NC Beaver Management Assistance Program (BMAP): Obtaining Services

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Since beavers were successfully reintroduced to North Carolina in 1939, this native species has thrived, benefitting people and wildlife by creating wetland habitat, reducing erosion, and improving water quality across the state. However, damage to property caused by beaver activity can be substantial and costly. The Beaver Management Assistance Program (BMAP) aims to help manage beaver-related problems on private and public lands. Because of practical and ecological considerations, the program is not designed to eradicate beavers; rather its focus is to assist the NC Department of Transportation, local governments, and private landholders in addressing specific beaver damage issues. BMAP specialists work to educate customers about a variety of beaver management options, including exclusion, pond levelers, and other nonlethal techniques. When deemed necessary, they will remove beavers and/or dams using humane and environmentally acceptable techniques.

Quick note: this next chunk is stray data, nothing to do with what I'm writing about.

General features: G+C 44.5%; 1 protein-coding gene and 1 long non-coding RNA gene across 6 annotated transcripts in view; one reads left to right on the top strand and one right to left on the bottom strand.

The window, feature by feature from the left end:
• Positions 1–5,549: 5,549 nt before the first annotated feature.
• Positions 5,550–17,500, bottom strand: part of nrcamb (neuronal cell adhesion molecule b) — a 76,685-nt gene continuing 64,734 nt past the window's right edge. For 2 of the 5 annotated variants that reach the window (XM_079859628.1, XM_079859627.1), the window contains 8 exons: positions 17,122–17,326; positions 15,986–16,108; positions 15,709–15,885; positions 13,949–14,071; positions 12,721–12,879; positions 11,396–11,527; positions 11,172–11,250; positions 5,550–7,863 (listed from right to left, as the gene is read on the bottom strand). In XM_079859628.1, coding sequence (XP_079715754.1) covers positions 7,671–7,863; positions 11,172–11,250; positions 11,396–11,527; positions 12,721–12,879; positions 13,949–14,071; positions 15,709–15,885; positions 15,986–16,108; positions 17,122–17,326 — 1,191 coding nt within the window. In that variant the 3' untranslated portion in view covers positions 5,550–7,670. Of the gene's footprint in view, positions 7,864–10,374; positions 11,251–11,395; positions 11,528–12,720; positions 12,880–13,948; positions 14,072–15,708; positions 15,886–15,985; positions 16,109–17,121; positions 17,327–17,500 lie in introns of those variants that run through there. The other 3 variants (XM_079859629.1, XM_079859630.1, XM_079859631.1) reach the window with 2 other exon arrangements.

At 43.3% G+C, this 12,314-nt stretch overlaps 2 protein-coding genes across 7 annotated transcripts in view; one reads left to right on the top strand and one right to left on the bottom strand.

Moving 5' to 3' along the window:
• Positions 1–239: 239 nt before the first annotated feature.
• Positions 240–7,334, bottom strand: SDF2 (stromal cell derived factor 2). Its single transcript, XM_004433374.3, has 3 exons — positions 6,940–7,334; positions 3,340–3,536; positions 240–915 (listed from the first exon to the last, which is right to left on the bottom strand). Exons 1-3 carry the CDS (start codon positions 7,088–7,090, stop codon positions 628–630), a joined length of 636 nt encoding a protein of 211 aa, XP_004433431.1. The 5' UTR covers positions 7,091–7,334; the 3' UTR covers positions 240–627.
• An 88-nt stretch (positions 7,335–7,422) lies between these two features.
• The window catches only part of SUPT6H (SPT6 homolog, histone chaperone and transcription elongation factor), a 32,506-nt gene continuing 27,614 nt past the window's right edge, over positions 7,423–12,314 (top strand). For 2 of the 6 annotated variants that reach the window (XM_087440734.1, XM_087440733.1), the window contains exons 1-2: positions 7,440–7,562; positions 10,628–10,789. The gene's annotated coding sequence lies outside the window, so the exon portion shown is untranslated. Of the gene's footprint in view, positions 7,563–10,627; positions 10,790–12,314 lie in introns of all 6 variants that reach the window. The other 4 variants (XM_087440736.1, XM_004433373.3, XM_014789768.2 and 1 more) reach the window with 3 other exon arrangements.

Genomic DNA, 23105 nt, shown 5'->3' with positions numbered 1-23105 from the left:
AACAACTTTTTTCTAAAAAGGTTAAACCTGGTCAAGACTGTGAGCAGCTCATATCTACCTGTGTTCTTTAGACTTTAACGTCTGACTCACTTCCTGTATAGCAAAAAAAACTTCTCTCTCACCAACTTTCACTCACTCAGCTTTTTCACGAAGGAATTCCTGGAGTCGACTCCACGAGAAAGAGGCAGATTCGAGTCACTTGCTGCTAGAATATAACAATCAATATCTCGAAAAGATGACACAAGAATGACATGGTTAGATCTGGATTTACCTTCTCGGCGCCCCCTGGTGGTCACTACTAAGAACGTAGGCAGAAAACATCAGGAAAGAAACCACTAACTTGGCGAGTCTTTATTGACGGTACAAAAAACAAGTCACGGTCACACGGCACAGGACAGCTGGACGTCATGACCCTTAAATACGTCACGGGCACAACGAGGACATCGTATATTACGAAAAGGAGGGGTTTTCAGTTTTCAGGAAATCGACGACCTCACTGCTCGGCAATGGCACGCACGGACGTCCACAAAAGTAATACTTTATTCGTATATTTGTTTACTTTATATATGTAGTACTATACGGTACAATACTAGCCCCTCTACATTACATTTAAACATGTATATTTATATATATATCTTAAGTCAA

beaver dam

A pile of debris from a beaver dam.
Beavers can contribute to stopping up local waterways,
leading to nearby flooding.

Landholder Cost-Share Landholders pay the following cost-share fees for services: • $25 per site visit • $150 per dam removed. Initial damage assessments are provided at no charge. Services average up to 10 site visits over a 30-day period to resolve the problem. After 15 site visits, costs to the landholder increase to the full market value of beaver management services. Landholders who are willing to manage beavers themselves are provided individual training at no cost. Jackson County Government has contributed $6,000 for FY 23/24 to assist with the majority of the BMAP expenses for the citizens of Jackson County. Please keep in mind, beavers are a benefit to the natural environment by producing wildlife habitat for certain animals and aquatic life and filters water down into the water table to recharge the groundwater. However too much water can cause flooding.
For more assistance with BMAP please contact the Jackson County Extension Director at 828-586-4009 or email “